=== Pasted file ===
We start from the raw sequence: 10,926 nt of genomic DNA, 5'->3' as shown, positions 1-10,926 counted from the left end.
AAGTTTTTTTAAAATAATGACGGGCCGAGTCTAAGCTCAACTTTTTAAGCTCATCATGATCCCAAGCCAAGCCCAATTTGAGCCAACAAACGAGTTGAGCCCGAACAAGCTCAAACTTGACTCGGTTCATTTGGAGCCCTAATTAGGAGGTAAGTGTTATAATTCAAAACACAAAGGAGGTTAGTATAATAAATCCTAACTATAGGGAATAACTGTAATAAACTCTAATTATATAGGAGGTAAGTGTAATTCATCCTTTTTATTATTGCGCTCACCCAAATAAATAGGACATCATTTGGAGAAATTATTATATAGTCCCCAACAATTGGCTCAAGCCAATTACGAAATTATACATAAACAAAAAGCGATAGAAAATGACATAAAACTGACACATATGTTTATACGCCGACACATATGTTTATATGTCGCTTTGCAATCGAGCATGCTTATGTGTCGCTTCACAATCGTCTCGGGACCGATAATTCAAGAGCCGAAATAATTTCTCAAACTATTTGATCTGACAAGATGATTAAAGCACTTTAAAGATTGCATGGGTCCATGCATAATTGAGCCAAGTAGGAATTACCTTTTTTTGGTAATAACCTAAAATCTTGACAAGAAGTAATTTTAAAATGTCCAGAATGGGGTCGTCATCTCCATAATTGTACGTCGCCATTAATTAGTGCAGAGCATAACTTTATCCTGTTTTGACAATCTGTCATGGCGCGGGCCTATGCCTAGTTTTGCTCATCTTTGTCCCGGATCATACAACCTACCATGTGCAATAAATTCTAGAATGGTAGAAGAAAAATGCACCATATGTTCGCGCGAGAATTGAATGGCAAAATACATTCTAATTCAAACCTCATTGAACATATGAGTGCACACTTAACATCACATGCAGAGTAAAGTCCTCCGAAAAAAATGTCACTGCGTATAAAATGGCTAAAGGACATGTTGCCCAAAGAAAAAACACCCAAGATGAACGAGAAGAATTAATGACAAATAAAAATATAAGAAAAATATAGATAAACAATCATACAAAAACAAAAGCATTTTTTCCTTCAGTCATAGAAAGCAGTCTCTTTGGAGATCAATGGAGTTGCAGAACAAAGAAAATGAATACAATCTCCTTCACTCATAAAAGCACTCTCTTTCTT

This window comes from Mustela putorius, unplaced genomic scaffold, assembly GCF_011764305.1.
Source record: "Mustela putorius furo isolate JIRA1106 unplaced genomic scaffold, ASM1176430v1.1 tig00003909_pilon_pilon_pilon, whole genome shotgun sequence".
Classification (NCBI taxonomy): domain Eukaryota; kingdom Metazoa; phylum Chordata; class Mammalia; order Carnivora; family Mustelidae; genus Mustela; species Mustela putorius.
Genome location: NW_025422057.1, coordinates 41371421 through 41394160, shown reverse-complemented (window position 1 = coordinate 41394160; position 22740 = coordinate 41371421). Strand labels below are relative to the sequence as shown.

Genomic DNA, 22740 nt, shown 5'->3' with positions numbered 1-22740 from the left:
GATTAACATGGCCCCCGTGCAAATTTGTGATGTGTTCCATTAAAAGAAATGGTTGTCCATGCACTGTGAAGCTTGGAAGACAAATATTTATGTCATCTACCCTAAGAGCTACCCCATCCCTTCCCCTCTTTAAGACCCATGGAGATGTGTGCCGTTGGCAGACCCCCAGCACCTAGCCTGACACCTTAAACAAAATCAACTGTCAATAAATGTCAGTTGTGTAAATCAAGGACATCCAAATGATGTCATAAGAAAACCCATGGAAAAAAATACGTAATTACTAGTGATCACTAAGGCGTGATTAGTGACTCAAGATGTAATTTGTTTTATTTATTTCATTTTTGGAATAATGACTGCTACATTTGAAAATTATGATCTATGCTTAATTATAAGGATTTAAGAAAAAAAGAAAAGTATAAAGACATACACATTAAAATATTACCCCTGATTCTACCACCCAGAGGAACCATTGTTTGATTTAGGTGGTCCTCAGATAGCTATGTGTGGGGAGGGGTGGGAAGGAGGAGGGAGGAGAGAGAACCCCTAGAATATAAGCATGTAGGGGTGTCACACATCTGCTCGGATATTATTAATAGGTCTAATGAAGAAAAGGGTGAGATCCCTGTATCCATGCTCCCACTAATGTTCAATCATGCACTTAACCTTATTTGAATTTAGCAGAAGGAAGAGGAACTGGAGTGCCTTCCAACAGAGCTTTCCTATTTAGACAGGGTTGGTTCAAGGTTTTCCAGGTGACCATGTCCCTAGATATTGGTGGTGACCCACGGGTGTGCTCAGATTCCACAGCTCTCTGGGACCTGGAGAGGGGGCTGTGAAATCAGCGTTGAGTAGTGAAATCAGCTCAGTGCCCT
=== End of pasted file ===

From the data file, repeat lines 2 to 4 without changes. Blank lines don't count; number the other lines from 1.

AAGTTTTTTTAAAATAATGACGGGCCGAGTCTAAGCTCAACTTTTTAAGCTCATCATGATCCCAAGCCAAGCCCAATTTGAGCCAACAAACGAGTTGAGCCCGAACAAGCTCAAACTTGACTCGGTTCATTTGGAGCCCTAATTAGGAGGTAAGTGTTATAATTCAAAACACAAAGGAGGTTAGTATAATAAATCCTAACTATAGGGAATAACTGTAATAAACTCTAATTATATAGGAGGTAAGTGTAATTCATCCTTTTTATTATTGCGCTCACCCAAATAAATAGGACATCATTTGGAGAAATTATTATATAGTCCCCAACAATTGGCTCAAGCCAATTACGAAATTATACATAAACAAAAAGCGATAGAAAATGACATAAAACTGACACATATGTTTATACGCCGACACATATGTTTATATGTCGCTTTGCAATCGAGCATGCTTATGTGTCGCTTCACAATCGTCTCGGGACCGATAATTCAAGAGCCGAAATAATTTCTCAAACTATTTGATCTGACAAGATGATTAAAGCACTTTAAAGATTGCATGGGTCCATGCATAATTGAGCCAAGTAGGAATTACCTTTTTTTGGTAATAACCTAAAATCTTGACAAGAAGTAATTTTAAAATGTCCAGAATGGGGTCGTCATCTCCATAATTGTACGTCGCCATTAATTAGTGCAGAGCATAACTTTATCCTGTTTTGACAATCTGTCATGGCGCGGGCCTATGCCTAGTTTTGCTCATCTTTGTCCCGGATCATACAACCTACCATGTGCAATAAATTCTAGAATGGTAGAAGAAAAATGCACCATATGTTCGCGCGAGAATTGAATGGCAAAATACATTCTAATTCAAACCTCATTGAACATATGAGTGCACACTTAACATCACATGCAGAGTAAAGTCCTCCGAAAAAAATGTCACTGCGTATAAAATGGCTAAAGGACATGTTGCCCAAAGAAAAAACACCCAAGATGAACGAGAAGAATTAATGACAAATAAAAATATAAGAAAAATATAGATAAACAATCATACAAAAACAAAAGCATTTTTTCCTTCAGTCATAGAAAGCAGTCTCTTTGGAGATCAATGGAGTTGCAGAACAAAGAAAATGAATACAATCTCCTTCACTCATAAAAGCACTCTCTTTCTT

This window comes from Mustela putorius, unplaced genomic scaffold, assembly GCF_011764305.1.
Source record: "Mustela putorius furo isolate JIRA1106 unplaced genomic scaffold, ASM1176430v1.1 tig00003909_pilon_pilon_pilon, whole genome shotgun sequence".